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How To Prepare Your Horse and Barn for Winter

Use this pre-winter checklist to prepare your horse, equipment, and barn for the cold season ahead.
a picturesque horse farm in the snow, with horses in a field and the barn in the background
Getty Images

Winter can be challenging for anyone. You have to worry about layering, preventing plants and pipes from freezing, and clearing snow from passageways. For a horse owner like yourself, it can be particularly trying for your horses, your equipment, and your patience. If you have a senior horse, live in a location that gets intense winter weather, or just want to keep everything in its place during a few months off, read on. You can use this pre-winter checklist to ensure you have every aspect covered before the cold sets in.

Winterize Gear

Before the winter season starts, clean and condition your tack thoroughly to prevent damage and maintain its longevity.

  • Clean thoroughly: Use a leather cleaner to deep-clean your tack, including bridles, saddles, and reins. This removes any dirt or sweat buildup that’s accumulated during the riding season.
  • Condition leather: After cleaning, use a leather conditioner to keep the leather supple and prevent cracking. This maintains your tack’s quality and extends its life span.
  • Keep tack dry: Store your tack in a dry, cool place to prevent mold and mildew growth. Make sure to store your tack away from direct sunlight and heat sources. Even in the wintertime, the sun through a window can damage tack.
  • Switch to bags and containers: If you have bags, use them for your saddle and headstall. If you store blankets in a location prone to inviting winter visitors, use bags, tubs, or other containers that keep mice and other pests away.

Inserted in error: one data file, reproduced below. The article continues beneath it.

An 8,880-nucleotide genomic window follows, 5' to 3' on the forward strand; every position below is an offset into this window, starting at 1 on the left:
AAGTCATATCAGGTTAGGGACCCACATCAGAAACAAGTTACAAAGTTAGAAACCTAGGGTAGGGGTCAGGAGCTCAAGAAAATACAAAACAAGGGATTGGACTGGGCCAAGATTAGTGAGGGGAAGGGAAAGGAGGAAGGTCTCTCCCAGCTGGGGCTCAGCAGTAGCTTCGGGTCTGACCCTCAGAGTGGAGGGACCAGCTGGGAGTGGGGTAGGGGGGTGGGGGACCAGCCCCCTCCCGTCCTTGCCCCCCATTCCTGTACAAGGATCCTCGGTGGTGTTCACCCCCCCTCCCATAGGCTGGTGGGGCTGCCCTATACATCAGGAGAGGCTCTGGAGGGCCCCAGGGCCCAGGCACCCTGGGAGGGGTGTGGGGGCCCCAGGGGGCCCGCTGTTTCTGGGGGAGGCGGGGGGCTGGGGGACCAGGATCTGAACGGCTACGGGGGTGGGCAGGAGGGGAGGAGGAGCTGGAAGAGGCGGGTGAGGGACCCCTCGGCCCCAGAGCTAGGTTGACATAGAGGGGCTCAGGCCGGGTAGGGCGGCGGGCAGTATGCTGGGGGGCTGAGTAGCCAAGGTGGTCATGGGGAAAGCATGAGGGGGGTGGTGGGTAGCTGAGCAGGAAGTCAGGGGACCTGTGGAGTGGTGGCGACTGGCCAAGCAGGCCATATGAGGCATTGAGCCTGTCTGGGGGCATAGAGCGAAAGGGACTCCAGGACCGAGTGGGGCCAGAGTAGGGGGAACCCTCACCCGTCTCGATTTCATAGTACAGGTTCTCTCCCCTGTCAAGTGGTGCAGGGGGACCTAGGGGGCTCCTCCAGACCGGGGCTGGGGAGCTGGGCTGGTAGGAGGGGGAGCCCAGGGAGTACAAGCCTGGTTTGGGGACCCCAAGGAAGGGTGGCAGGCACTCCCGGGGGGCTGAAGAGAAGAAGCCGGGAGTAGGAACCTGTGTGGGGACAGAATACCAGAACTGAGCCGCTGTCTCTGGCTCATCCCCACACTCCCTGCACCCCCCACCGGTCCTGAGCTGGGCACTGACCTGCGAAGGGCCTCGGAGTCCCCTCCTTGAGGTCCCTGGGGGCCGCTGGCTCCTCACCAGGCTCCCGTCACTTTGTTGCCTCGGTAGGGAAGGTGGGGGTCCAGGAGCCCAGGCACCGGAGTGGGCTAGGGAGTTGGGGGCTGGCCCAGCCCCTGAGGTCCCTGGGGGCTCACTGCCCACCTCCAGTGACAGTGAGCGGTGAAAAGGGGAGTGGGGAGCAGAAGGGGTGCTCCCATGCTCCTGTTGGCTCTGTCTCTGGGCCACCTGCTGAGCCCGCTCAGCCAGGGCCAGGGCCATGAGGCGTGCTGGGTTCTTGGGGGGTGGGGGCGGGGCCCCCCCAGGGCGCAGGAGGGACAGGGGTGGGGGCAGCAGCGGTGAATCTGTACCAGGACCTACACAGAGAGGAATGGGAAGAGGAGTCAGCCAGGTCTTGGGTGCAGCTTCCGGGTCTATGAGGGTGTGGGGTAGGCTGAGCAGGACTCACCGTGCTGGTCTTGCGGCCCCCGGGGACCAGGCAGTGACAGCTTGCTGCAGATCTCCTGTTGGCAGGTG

• Pack away summer gear: Summer sheets, fly masks, and other gear you don’t plan to use through the winter can be packed away into a rodent-proof container.

Watch: How To Clean a Saddle

Winterize Your Environment

A chestnut horse with a blaze nibbles on hay in a wheelbarrow outside its stall door
Stock up on supplies like hay before winter. | Getty Images

Pre-winterizing your barn ensures a healthy environment for your horse. This is especially important given they’re likely to spend more time indoors. Some horse-related ailments such as scratches or heaves can also be reduced with some environmental care.

  • Clean and disinfect living areas: Clean and disinfect stalls, walls, and surfaces in your barn to prevent the growth and spread of bacteria and viruses.
  • Fix leaks: Check for leaks in your barn roof, walls, or windows, and fix them to prevent water from seeping into your barn and causing dampness and mold.
  • Insulate or check insulation: Insulate your barn walls and ceilings to help retain warmth during the winter season, which will keep your horse warm and comfortable.
  • Stock up: Stock up on supplies such as bedding, hay, and feed before winter to ensure you aren’t scrambling to find what you need when you need it. Typically, you have more affordable options if you stock up versus purchase it as you need it.